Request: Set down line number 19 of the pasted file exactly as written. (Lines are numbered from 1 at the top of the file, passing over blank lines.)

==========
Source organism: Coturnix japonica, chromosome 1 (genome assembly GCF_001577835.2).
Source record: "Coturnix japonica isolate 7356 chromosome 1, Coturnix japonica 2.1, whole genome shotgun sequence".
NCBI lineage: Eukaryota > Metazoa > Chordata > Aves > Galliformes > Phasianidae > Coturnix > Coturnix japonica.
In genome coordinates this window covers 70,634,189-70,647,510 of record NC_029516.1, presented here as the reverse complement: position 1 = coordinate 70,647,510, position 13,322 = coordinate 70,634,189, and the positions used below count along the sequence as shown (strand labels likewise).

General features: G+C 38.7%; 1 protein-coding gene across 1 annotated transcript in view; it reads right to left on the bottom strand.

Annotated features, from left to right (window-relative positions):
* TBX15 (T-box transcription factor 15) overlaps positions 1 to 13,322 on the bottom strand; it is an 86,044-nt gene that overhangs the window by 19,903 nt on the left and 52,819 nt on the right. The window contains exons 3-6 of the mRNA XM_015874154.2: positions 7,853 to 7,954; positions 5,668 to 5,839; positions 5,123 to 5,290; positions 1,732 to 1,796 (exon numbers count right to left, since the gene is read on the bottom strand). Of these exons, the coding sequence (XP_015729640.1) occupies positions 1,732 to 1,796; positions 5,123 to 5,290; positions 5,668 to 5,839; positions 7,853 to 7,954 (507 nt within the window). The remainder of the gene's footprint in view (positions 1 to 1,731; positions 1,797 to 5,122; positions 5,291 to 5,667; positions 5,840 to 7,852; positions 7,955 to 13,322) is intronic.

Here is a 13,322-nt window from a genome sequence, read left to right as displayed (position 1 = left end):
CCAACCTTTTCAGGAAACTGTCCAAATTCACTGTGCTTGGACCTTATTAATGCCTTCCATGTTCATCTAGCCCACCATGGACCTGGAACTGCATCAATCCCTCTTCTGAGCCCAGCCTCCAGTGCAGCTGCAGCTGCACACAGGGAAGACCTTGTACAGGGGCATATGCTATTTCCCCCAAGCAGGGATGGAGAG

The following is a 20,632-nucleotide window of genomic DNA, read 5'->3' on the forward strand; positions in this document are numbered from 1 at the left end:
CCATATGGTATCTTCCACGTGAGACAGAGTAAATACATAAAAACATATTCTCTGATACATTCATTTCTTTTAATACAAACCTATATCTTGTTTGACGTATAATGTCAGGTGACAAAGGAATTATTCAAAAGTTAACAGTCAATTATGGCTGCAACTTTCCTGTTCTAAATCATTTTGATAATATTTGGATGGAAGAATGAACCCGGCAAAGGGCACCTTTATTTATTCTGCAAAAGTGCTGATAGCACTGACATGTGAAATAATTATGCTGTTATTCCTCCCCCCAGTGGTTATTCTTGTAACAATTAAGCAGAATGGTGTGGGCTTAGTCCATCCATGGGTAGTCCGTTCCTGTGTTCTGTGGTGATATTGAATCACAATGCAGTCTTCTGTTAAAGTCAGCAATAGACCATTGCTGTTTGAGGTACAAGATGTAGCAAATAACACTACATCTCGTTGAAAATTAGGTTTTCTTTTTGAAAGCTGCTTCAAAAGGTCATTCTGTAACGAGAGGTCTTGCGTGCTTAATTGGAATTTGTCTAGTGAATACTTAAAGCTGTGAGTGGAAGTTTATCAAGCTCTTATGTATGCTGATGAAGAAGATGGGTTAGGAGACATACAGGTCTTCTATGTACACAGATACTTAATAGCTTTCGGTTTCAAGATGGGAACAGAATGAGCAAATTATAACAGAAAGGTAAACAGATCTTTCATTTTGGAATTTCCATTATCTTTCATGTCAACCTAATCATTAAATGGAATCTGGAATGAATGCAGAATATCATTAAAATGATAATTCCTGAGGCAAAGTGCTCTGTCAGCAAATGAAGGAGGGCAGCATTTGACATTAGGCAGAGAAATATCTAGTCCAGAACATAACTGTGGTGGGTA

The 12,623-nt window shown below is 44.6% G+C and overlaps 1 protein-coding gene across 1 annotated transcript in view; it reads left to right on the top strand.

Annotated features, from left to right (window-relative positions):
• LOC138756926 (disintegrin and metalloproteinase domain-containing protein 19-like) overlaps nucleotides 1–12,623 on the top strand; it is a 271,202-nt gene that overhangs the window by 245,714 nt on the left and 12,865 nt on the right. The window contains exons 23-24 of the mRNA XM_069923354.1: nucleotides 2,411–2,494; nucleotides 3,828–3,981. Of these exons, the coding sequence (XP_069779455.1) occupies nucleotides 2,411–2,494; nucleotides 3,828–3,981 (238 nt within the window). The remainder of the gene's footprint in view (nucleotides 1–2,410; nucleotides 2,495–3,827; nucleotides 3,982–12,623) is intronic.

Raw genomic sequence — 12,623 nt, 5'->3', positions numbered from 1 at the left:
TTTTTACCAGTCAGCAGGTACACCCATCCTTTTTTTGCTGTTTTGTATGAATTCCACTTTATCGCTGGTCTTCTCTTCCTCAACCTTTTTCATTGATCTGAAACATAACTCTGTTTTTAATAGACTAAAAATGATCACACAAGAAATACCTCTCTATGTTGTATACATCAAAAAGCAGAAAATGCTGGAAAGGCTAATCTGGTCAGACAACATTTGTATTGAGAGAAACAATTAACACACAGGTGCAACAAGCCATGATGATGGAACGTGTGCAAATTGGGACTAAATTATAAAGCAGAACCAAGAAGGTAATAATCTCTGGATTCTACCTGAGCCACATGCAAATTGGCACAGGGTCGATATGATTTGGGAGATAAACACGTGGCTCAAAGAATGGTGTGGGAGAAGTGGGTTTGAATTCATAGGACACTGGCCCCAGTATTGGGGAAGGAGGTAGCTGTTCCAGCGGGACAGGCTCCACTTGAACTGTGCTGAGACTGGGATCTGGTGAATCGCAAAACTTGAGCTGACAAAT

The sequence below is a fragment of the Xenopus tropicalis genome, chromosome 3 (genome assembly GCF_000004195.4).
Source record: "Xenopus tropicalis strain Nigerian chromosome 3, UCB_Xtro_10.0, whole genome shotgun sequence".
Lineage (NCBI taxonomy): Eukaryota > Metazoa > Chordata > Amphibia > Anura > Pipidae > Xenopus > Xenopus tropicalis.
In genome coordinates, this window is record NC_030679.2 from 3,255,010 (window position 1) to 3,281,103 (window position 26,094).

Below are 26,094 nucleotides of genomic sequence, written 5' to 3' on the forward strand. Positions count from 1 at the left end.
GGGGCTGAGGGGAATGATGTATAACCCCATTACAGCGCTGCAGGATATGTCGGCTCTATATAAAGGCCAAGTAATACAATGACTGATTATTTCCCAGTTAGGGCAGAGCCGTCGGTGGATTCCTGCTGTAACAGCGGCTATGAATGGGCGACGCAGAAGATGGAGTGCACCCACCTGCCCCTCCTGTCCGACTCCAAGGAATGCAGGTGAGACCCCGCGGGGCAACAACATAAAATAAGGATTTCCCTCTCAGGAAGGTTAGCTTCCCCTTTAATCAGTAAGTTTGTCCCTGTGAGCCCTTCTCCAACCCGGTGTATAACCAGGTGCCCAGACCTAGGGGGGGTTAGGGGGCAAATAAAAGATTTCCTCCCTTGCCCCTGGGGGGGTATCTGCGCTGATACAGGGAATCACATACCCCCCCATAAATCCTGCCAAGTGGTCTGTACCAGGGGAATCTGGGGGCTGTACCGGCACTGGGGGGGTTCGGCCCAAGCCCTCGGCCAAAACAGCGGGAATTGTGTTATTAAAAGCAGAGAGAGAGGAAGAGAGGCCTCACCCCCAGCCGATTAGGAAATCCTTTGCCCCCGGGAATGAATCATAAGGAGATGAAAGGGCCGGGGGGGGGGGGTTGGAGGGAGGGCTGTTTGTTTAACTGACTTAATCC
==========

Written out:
Lineage (NCBI taxonomy): Eukaryota > Metazoa > Chordata > Amphibia > Anura > Pipidae > Xenopus > Xenopus tropicalis.